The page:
It’s been nearly two and a half years since I began volunteering at the Animal Rescue League of Boston (ARL), and almost a year for the Great Dog Rescue of New England (GDRNE). The idea of animal shelters had flitted across my mind growing up. I often thought that volunteering at a shelter meant nothing more than cleaning kennels and occasionally cuddling a puppy. Goodness knows, I didn’t even consider how many cats are in shelters. Small animals never even crossed my mind. Part of it was that I didn’t have any animals growing up that didn’t live in tanks, and those came from a local pet shop or from our garden. One friend had a dog that was a “buy at the side of the road” type of puppy from someone whose dog had had a litter. Another neighbor ended up adopting a dog that was super shy—at the very least “quirky.” Not exactly a great shelter example. Only one of my parents’ friends had “normal” rescue dogs (and it turns out, were fostered for GDRNE), and that seemed to be because he was an excellent dog trainer. So I understand the stigma against shelter animals, because as much as I champion for them now, I never knew what to expect growing up.
My mom, as much of an animal lover as she is, is still wary about shelter animals—dogs in particular. (In this instance, dogs get the worst rap.) It didn’t help that this happened just down the street from where I grew up:
A 75-year-old Westchester County woman sharing a quiet evening at home on Friday night with her landlord was attacked and killed by the landlord’s pit bull, the police said….
…Mr. B did not chase cars or bikes and got along with other dogs, neighbors said. Mrs. Delaney, advised by doctors to take frequent walks with a dog, visited an animal shelter recently and adopted Mr. B, who had been abandoned.
”It was in the shelter for a year and showed no aggressive behavior ever, but they had no idea what happened the first year of his life,” Investigator Listner said.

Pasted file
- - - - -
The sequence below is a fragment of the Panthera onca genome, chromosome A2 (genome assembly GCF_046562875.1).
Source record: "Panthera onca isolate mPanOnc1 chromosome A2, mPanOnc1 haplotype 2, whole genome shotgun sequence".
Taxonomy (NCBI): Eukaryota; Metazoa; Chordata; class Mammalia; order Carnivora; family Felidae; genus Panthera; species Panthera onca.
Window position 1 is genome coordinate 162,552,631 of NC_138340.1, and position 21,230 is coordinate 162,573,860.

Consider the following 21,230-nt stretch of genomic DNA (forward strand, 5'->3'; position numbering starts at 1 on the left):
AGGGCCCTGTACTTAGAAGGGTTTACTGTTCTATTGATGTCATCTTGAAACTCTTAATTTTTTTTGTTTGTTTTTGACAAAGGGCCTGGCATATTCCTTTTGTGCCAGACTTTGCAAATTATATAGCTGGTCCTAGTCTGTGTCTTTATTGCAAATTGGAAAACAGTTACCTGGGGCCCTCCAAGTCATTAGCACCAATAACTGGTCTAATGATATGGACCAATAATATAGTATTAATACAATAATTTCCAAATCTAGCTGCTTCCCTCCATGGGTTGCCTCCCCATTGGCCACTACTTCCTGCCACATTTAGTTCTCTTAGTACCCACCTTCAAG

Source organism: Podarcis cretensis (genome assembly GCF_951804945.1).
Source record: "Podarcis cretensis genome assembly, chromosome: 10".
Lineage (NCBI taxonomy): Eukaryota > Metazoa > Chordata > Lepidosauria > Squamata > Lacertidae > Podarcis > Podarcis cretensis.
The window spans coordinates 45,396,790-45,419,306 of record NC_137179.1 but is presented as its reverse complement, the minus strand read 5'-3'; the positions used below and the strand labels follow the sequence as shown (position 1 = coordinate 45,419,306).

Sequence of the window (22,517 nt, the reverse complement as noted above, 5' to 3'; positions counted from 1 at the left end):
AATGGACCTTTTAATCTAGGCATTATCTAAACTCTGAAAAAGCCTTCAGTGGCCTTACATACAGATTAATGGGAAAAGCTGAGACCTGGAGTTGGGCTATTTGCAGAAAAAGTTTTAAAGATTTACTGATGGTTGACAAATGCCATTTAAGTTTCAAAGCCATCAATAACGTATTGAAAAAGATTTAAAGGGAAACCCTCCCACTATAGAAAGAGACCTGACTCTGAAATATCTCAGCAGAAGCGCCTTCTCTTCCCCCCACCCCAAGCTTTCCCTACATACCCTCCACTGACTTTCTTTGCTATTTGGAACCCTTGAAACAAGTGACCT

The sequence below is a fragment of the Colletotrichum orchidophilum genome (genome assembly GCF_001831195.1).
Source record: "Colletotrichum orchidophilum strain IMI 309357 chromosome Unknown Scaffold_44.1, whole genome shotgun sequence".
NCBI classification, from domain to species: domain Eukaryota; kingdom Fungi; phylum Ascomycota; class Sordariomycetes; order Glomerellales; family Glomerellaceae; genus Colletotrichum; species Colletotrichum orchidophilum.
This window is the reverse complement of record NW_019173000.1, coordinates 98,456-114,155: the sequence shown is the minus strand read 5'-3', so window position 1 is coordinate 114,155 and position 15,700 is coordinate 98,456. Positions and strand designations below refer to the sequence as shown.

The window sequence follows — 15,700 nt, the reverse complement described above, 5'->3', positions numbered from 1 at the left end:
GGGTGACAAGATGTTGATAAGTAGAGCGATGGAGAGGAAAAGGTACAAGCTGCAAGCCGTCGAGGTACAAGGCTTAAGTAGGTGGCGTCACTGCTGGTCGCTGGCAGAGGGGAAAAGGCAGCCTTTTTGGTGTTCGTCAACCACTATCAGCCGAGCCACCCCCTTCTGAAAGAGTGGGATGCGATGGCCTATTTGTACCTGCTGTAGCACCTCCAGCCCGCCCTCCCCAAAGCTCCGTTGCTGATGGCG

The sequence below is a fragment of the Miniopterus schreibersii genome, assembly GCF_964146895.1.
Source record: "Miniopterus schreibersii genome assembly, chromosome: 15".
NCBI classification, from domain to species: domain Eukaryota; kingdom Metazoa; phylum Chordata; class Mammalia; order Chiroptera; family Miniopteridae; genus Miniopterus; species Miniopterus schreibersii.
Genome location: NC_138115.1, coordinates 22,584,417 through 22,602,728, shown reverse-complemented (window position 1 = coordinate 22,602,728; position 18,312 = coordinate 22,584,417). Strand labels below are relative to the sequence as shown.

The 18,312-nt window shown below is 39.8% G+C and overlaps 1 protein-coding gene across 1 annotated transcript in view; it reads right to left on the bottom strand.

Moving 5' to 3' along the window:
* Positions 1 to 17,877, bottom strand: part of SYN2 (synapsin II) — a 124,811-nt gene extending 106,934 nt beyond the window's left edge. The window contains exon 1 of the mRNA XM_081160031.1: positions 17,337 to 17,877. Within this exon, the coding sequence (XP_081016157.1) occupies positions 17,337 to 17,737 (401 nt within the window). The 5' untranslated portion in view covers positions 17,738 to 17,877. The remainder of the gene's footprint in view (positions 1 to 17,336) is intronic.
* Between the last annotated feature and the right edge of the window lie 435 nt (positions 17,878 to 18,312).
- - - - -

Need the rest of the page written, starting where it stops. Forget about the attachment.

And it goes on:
—New York Times archive, 2003
That was always—and continues to be—my mother’s argument against shelter dogs (particularly pit bulls). “You don’t know where it came from, or what will set it off.” What happened with Mr. B. is extremely unfortunate, and it sounds like there’s no obvious answer for what went wrong. But this is the exception to the rule when it comes to shelter dogs, and it seems unfair to discredit them all because of one or a handful of individual cases.
I recall reading a book back in high school—back when I thought I’d become a zoologist and study bears in the wild—called No Room For Bears, by Frank Dufresne (1961). In one of the articles, he describes the “twenty-fifth bear,” a concept that elaborated on the idea that only one in every two dozen bears will consider attacking a human that intrudes on its space, or as Joe Doggett put it, “cop an attitude.” I’m not sure why this particular concept stayed with me all these years, but this isn’t the first time I’ve thought back to it, especially in relation to animal shelters.
There aren’t any statistics on the matter as far as I can find. But along Dufresne’s concept, for every dog at a shelter with behavioral issues, there are plenty of dogs that are wonderful, loving animals that were abandoned through no fault of their own, who are behaviorally as perfect as any individual animal can be. Shelters receive animals as strays (that were either lost or purposefully abandoned), or from owners for a plethora of reasons: landlord restrictions, money, owner health or death, new babies, allergies, no time, etc. That’s not to say all of these reasons are good ones or unavoidable. But it’s not a reflection on the animal, just the owner. And even dogs who are rescued from bad situations are more often than not loving, trusting companions.
For years, animal rescues and advocates having been trying to communicate this idea:
From all of the animals I’ve worked with over the past couple years, there have only been a small handful of adoptable cats and dogs whose behavior has overwhelmed me. For those animals, the shelter staff worked tirelessly to find the right home for those animals. For dogs, it means dog-savvy owners who will do extensive behavioral training with their new pet. For cats, it sometimes means alternative placements such as barns or outdoor housing. But even these “special needs” animals are not beyond help. And when they’re given the chance to succeed, the rewards are endless for the humans who help them.
I know that my mom will never see my side of this issue until I one day adopt a pit bull and show her what I mean. Even then, she’ll probably say something like, “Well, sure, this dog is okay.” But what needs to be said for dogs like Mr. B. and other worst-case animals is, “Oh, well that dog happened to make a mistake.”An unfortunate mistake, but not a reflection on shelter animals as a whole. So-called “bad dogs” or even “bad cats” are not the norm. They are the twenty-fifth exception.
My mom is not the only one who I’ve had this conversation with. One of my best friends said very recently, “Isn’t a shelter dog going to do things like pee on my carpet?” And she wasn’t saying it to be mean; it was a legitimate and heart-felt concern.
So I know that it’s still a long, up-hill battle. Changing people’s minds, especially when they haven’t had the positive experiences to associate with shelter and rescue animals, isn’t easy. But even working with one person’s opinion at a time, it’s still worth it.